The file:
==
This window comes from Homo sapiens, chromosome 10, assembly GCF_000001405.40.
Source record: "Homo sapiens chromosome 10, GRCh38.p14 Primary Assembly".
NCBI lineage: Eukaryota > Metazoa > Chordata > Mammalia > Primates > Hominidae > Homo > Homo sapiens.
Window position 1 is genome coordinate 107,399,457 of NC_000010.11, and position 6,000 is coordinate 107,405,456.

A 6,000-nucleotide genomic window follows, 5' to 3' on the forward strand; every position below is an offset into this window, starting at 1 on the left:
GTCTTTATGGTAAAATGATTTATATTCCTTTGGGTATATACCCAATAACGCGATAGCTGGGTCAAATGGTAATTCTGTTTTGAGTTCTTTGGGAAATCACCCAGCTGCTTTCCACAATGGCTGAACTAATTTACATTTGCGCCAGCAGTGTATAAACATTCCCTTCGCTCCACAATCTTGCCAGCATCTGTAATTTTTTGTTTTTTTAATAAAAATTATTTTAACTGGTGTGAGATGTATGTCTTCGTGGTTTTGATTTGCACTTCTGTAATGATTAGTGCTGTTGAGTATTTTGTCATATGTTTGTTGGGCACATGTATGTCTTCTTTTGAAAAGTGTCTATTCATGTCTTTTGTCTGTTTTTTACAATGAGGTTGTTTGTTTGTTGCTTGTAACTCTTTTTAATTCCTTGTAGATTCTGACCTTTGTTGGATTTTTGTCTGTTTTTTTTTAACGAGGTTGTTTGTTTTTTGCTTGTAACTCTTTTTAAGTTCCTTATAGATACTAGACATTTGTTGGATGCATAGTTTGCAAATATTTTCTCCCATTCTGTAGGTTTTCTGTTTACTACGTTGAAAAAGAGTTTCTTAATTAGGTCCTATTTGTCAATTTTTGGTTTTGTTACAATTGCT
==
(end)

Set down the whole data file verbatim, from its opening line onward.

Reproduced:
This window comes from Homo sapiens, chromosome 10, assembly GCF_000001405.40.
Source record: "Homo sapiens chromosome 10, GRCh38.p14 Primary Assembly".
NCBI lineage: Eukaryota > Metazoa > Chordata > Mammalia > Primates > Hominidae > Homo > Homo sapiens.
Window position 1 is genome coordinate 107,399,457 of NC_000010.11, and position 6,000 is coordinate 107,405,456.

A 6,000-nucleotide genomic window follows, 5' to 3' on the forward strand; every position below is an offset into this window, starting at 1 on the left:
GTCTTTATGGTAAAATGATTTATATTCCTTTGGGTATATACCCAATAACGCGATAGCTGGGTCAAATGGTAATTCTGTTTTGAGTTCTTTGGGAAATCACCCAGCTGCTTTCCACAATGGCTGAACTAATTTACATTTGCGCCAGCAGTGTATAAACATTCCCTTCGCTCCACAATCTTGCCAGCATCTGTAATTTTTTGTTTTTTTAATAAAAATTATTTTAACTGGTGTGAGATGTATGTCTTCGTGGTTTTGATTTGCACTTCTGTAATGATTAGTGCTGTTGAGTATTTTGTCATATGTTTGTTGGGCACATGTATGTCTTCTTTTGAAAAGTGTCTATTCATGTCTTTTGTCTGTTTTTTACAATGAGGTTGTTTGTTTGTTGCTTGTAACTCTTTTTAATTCCTTGTAGATTCTGACCTTTGTTGGATTTTTGTCTGTTTTTTTTTAACGAGGTTGTTTGTTTTTTGCTTGTAACTCTTTTTAAGTTCCTTATAGATACTAGACATTTGTTGGATGCATAGTTTGCAAATATTTTCTCCCATTCTGTAGGTTTTCTGTTTACTACGTTGAAAAAGAGTTTCTTAATTAGGTCCTATTTGTCAATTTTTGGTTTTGTTACAATTGCT